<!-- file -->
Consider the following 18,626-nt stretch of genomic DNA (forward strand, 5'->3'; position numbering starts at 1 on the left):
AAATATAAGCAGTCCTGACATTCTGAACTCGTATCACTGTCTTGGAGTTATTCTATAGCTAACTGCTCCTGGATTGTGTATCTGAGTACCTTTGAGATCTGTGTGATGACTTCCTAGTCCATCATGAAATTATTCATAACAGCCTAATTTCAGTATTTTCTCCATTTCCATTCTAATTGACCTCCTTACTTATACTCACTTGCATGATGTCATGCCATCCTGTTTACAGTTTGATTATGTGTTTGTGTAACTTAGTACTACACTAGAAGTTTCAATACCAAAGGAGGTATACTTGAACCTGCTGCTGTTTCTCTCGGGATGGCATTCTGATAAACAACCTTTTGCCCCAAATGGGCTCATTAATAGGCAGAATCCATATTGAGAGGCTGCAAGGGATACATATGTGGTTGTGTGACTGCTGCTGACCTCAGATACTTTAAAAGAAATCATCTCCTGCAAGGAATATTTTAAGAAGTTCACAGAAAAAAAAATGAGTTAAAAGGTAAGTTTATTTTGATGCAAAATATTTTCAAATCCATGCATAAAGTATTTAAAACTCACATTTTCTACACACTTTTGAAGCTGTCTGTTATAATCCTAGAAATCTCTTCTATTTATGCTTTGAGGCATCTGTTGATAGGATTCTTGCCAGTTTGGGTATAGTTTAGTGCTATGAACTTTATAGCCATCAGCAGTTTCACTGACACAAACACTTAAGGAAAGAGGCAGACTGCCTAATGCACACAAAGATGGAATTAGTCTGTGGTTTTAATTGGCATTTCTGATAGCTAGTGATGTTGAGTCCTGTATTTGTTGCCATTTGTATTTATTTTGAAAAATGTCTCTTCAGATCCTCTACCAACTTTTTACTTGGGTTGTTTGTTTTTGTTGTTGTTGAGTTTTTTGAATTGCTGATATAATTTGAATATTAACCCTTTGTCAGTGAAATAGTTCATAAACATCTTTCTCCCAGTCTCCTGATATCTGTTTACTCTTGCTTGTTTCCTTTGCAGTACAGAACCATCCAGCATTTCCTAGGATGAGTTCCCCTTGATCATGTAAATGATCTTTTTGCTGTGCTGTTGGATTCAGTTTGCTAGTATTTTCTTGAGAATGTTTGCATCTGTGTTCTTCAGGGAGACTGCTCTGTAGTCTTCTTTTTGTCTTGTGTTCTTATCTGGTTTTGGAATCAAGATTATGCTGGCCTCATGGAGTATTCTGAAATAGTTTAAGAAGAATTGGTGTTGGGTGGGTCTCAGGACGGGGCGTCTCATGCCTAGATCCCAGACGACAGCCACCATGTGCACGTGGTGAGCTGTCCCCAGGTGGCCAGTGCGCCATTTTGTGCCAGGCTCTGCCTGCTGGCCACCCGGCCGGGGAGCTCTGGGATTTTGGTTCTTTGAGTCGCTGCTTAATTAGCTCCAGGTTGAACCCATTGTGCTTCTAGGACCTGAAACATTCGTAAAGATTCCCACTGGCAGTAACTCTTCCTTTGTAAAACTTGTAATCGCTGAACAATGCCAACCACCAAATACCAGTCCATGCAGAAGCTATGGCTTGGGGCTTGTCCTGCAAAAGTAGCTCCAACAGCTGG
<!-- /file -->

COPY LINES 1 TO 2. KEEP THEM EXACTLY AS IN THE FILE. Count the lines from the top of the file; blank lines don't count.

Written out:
Consider the following 18,626-nt stretch of genomic DNA (forward strand, 5'->3'; position numbering starts at 1 on the left):
AAATATAAGCAGTCCTGACATTCTGAACTCGTATCACTGTCTTGGAGTTATTCTATAGCTAACTGCTCCTGGATTGTGTATCTGAGTACCTTTGAGATCTGTGTGATGACTTCCTAGTCCATCATGAAATTATTCATAACAGCCTAATTTCAGTATTTTCTCCATTTCCATTCTAATTGACCTCCTTACTTATACTCACTTGCATGATGTCATGCCATCCTGTTTACAGTTTGATTATGTGTTTGTGTAACTTAGTACTACACTAGAAGTTTCAATACCAAAGGAGGTATACTTGAACCTGCTGCTGTTTCTCTCGGGATGGCATTCTGATAAACAACCTTTTGCCCCAAATGGGCTCATTAATAGGCAGAATCCATATTGAGAGGCTGCAAGGGATACATATGTGGTTGTGTGACTGCTGCTGACCTCAGATACTTTAAAAGAAATCATCTCCTGCAAGGAATATTTTAAGAAGTTCACAGAAAAAAAAATGAGTTAAAAGGTAAGTTTATTTTGATGCAAAATATTTTCAAATCCATGCATAAAGTATTTAAAACTCACATTTTCTACACACTTTTGAAGCTGTCTGTTATAATCCTAGAAATCTCTTCTATTTATGCTTTGAGGCATCTGTTGATAGGATTCTTGCCAGTTTGGGTATAGTTTAGTGCTATGAACTTTATAGCCATCAGCAGTTTCACTGACACAAACACTTAAGGAAAGAGGCAGACTGCCTAATGCACACAAAGATGGAATTAGTCTGTGGTTTTAATTGGCATTTCTGATAGCTAGTGATGTTGAGTCCTGTATTTGTTGCCATTTGTATTTATTTTGAAAAATGTCTCTTCAGATCCTCTACCAACTTTTTACTTGGGTTGTTTGTTTTTGTTGTTGTTGAGTTTTTTGAATTGCTGATATAATTTGAATATTAACCCTTTGTCAGTGAAATAGTTCATAAACATCTTTCTCCCAGTCTCCTGATATCTGTTTACTCTTGCTTGTTTCCTTTGCAGTACAGAACCATCCAGCATTTCCTAGGATGAGTTCCCCTTGATCATGTAAATGATCTTTTTGCTGTGCTGTTGGATTCAGTTTGCTAGTATTTTCTTGAGAATGTTTGCATCTGTGTTCTTCAGGGAGACTGCTCTGTAGTCTTCTTTTTGTCTTGTGTTCTTATCTGGTTTTGGAATCAAGATTATGCTGGCCTCATGGAGTATTCTGAAATAGTTTAAGAAGAATTGGTGTTGGGTGGGTCTCAGGACGGGGCGTCTCATGCCTAGATCCCAGACGACAGCCACCATGTGCACGTGGTGAGCTGTCCCCAGGTGGCCAGTGCGCCATTTTGTGCCAGGCTCTGCCTGCTGGCCACCCGGCCGGGGAGCTCTGGGATTTTGGTTCTTTGAGTCGCTGCTTAATTAGCTCCAGGTTGAACCCATTGTGCTTCTAGGACCTGAAACATTCGTAAAGATTCCCACTGGCAGTAACTCTTCCTTTGTAAAACTTGTAATCGCTGAACAATGCCAACCACCAAATACCAGTCCATGCAGAAGCTATGGCTTGGGGCTTGTCCTGCAAAAGTAGCTCCAACAGCTGG